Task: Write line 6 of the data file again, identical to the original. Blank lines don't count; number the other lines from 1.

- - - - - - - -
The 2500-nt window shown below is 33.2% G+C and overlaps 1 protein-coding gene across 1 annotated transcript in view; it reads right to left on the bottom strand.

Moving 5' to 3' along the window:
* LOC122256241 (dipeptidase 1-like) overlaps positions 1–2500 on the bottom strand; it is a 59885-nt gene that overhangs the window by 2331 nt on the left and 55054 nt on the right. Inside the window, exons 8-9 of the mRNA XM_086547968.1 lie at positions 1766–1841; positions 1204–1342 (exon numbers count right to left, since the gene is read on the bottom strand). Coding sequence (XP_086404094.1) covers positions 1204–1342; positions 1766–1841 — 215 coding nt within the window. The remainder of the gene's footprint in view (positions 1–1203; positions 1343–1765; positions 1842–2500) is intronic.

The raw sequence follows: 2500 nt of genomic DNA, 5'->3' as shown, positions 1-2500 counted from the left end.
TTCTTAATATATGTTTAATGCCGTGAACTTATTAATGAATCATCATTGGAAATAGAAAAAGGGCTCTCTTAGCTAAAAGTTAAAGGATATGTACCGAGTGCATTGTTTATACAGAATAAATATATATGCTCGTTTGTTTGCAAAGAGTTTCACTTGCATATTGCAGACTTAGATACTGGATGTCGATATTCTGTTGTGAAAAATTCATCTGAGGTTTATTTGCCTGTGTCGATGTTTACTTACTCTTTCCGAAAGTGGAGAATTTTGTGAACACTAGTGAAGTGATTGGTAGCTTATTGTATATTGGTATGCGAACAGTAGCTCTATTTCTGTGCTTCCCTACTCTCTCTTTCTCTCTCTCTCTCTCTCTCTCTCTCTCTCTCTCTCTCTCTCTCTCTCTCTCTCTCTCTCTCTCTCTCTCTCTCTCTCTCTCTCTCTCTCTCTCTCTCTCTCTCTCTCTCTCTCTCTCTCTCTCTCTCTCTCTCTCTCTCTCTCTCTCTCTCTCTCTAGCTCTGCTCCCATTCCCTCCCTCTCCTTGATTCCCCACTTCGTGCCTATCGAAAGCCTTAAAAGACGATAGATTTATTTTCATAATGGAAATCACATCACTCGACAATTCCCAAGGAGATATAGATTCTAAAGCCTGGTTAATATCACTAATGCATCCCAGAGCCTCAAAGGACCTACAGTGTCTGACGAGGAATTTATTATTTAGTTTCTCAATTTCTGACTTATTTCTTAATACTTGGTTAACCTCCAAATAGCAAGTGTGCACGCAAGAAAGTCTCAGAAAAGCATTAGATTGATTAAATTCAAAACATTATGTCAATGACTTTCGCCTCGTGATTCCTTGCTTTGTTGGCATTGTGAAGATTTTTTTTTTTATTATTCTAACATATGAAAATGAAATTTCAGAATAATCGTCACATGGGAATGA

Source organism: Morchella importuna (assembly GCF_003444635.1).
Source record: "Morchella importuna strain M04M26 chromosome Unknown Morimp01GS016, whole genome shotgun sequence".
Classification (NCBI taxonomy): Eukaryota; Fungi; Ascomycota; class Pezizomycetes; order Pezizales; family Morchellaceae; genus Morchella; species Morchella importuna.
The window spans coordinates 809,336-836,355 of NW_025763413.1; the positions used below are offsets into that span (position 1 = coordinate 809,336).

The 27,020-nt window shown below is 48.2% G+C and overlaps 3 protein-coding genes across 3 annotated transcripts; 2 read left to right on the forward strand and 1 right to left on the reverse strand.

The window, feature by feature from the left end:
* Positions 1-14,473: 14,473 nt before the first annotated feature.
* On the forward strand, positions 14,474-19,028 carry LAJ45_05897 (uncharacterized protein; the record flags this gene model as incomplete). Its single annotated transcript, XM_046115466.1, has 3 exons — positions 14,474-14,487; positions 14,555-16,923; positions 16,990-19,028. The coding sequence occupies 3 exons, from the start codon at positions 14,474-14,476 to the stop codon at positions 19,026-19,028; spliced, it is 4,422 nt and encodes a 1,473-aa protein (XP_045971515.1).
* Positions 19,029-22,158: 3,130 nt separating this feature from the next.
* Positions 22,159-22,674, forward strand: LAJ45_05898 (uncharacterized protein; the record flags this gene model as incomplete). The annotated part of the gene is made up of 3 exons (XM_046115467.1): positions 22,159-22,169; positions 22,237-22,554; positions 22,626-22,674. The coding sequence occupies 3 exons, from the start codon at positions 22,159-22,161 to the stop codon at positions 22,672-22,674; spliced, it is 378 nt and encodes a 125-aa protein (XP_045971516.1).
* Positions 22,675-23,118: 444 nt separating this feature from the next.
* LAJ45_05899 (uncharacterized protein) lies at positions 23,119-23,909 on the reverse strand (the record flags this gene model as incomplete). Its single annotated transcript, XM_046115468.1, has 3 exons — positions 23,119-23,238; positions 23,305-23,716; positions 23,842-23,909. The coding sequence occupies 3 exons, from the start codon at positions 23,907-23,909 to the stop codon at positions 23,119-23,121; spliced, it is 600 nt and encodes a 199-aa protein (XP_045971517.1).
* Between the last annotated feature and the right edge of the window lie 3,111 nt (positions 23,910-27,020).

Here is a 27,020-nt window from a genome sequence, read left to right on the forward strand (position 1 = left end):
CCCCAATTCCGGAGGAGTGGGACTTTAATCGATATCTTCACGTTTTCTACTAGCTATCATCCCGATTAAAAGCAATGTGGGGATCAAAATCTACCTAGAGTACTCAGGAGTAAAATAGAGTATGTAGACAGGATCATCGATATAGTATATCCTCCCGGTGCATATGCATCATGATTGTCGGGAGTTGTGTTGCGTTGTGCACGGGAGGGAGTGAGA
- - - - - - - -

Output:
Source organism: Morchella importuna (assembly GCF_003444635.1).